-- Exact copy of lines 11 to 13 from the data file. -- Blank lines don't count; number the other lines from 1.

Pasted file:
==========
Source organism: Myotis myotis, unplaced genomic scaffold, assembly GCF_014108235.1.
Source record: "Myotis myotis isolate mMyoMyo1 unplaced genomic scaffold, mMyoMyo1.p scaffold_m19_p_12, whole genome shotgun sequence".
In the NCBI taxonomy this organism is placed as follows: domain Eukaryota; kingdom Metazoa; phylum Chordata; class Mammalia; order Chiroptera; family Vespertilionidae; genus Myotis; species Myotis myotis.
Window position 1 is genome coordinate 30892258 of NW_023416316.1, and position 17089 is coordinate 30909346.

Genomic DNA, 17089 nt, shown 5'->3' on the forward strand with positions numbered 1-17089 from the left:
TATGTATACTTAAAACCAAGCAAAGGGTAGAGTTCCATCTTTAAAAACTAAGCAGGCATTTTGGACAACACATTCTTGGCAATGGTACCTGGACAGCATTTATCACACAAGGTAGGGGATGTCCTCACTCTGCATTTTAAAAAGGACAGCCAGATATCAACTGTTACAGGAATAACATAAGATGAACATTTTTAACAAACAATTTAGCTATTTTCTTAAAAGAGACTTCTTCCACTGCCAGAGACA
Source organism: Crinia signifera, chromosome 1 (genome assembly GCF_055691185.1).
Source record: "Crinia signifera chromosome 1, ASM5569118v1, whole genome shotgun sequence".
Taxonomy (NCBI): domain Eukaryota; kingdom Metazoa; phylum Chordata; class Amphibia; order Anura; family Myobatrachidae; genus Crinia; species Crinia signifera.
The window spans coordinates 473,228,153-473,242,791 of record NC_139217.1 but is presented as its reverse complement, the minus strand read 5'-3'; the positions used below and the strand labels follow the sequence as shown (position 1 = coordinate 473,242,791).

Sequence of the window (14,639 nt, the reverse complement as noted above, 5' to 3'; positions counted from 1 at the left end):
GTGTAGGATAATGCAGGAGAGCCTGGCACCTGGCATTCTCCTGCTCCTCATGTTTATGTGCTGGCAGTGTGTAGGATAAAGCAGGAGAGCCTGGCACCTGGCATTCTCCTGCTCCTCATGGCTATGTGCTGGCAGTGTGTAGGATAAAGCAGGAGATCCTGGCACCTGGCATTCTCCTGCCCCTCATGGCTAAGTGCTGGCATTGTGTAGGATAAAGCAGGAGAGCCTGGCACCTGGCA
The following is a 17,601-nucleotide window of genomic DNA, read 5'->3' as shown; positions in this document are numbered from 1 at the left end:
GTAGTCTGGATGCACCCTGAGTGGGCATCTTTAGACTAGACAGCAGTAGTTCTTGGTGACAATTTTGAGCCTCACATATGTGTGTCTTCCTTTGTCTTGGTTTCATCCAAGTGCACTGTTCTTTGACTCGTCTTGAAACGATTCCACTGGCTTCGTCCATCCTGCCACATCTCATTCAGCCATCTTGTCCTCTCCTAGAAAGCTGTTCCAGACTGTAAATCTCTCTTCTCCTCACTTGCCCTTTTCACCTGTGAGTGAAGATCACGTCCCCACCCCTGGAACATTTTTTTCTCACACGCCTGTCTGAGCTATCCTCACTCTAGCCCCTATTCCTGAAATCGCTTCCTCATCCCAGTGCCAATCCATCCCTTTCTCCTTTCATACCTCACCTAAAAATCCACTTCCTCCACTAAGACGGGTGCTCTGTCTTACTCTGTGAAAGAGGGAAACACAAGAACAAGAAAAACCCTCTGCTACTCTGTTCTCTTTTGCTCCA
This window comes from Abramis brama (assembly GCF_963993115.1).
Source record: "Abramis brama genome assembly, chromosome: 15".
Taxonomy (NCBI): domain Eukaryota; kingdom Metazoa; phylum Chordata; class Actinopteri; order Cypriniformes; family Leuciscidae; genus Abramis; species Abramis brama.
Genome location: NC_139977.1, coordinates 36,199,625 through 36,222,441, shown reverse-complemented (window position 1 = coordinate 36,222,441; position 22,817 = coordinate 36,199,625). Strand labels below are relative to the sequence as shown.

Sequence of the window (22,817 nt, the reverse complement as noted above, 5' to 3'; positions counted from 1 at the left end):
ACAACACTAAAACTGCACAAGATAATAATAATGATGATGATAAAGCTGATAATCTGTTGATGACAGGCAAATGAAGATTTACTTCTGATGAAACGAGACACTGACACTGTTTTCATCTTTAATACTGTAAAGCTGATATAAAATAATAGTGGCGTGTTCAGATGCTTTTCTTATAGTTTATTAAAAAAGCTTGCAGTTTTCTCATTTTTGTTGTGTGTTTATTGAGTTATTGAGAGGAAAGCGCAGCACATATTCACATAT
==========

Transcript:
Sequence of the window (14,639 nt, the reverse complement as noted above, 5' to 3'; positions counted from 1 at the left end):
GTGTAGGATAATGCAGGAGAGCCTGGCACCTGGCATTCTCCTGCTCCTCATGTTTATGTGCTGGCAGTGTGTAGGATAAAGCAGGAGAGCCTGGCACCTGGCATTCTCCTGCTCCTCATGGCTATGTGCTGGCAGTGTGTAGGATAAAGCAGGAGATCCTGGCACCTGGCATTCTCCTGCCCCTCATGGCTAAGTGCTGGCATTGTGTAGGATAAAGCAGGAGAGCCTGGCACCTGGCA
The following is a 17,601-nucleotide window of genomic DNA, read 5'->3' as shown; positions in this document are numbered from 1 at the left end: